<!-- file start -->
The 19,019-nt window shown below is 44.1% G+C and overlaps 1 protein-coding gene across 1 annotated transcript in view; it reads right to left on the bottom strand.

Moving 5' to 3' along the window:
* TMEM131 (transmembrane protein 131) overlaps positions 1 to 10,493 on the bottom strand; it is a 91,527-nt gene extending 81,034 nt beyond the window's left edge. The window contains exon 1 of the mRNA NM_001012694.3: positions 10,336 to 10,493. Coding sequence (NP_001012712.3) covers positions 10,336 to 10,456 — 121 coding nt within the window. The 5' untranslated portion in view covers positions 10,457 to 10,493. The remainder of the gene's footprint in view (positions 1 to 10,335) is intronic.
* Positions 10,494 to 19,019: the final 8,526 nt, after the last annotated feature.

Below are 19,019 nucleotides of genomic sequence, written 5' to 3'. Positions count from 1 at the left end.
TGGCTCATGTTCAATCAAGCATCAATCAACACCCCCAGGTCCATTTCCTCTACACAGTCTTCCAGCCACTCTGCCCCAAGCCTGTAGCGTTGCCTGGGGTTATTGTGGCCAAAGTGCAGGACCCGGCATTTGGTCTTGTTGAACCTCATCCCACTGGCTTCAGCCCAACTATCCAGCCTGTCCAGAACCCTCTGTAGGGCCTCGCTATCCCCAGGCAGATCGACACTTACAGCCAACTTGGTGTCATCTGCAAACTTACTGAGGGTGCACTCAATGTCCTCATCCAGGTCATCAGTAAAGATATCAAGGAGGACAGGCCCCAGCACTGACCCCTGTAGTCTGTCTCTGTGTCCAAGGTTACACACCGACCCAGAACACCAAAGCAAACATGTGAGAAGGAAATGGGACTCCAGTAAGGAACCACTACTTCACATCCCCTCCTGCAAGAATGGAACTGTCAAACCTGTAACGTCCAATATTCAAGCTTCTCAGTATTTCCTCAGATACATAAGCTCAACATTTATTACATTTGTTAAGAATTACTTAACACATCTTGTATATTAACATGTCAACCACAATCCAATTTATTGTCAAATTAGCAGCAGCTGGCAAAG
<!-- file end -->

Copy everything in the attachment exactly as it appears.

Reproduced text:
The 19,019-nt window shown below is 44.1% G+C and overlaps 1 protein-coding gene across 1 annotated transcript in view; it reads right to left on the bottom strand.

Moving 5' to 3' along the window:
* TMEM131 (transmembrane protein 131) overlaps positions 1 to 10,493 on the bottom strand; it is a 91,527-nt gene extending 81,034 nt beyond the window's left edge. The window contains exon 1 of the mRNA NM_001012694.3: positions 10,336 to 10,493. Coding sequence (NP_001012712.3) covers positions 10,336 to 10,456 — 121 coding nt within the window. The 5' untranslated portion in view covers positions 10,457 to 10,493. The remainder of the gene's footprint in view (positions 1 to 10,335) is intronic.
* Positions 10,494 to 19,019: the final 8,526 nt, after the last annotated feature.

Below are 19,019 nucleotides of genomic sequence, written 5' to 3'. Positions count from 1 at the left end.
TGGCTCATGTTCAATCAAGCATCAATCAACACCCCCAGGTCCATTTCCTCTACACAGTCTTCCAGCCACTCTGCCCCAAGCCTGTAGCGTTGCCTGGGGTTATTGTGGCCAAAGTGCAGGACCCGGCATTTGGTCTTGTTGAACCTCATCCCACTGGCTTCAGCCCAACTATCCAGCCTGTCCAGAACCCTCTGTAGGGCCTCGCTATCCCCAGGCAGATCGACACTTACAGCCAACTTGGTGTCATCTGCAAACTTACTGAGGGTGCACTCAATGTCCTCATCCAGGTCATCAGTAAAGATATCAAGGAGGACAGGCCCCAGCACTGACCCCTGTAGTCTGTCTCTGTGTCCAAGGTTACACACCGACCCAGAACACCAAAGCAAACATGTGAGAAGGAAATGGGACTCCAGTAAGGAACCACTACTTCACATCCCCTCCTGCAAGAATGGAACTGTCAAACCTGTAACGTCCAATATTCAAGCTTCTCAGTATTTCCTCAGATACATAAGCTCAACATTTATTACATTTGTTAAGAATTACTTAACACATCTTGTATATTAACATGTCAACCACAATCCAATTTATTGTCAAATTAGCAGCAGCTGGCAAAG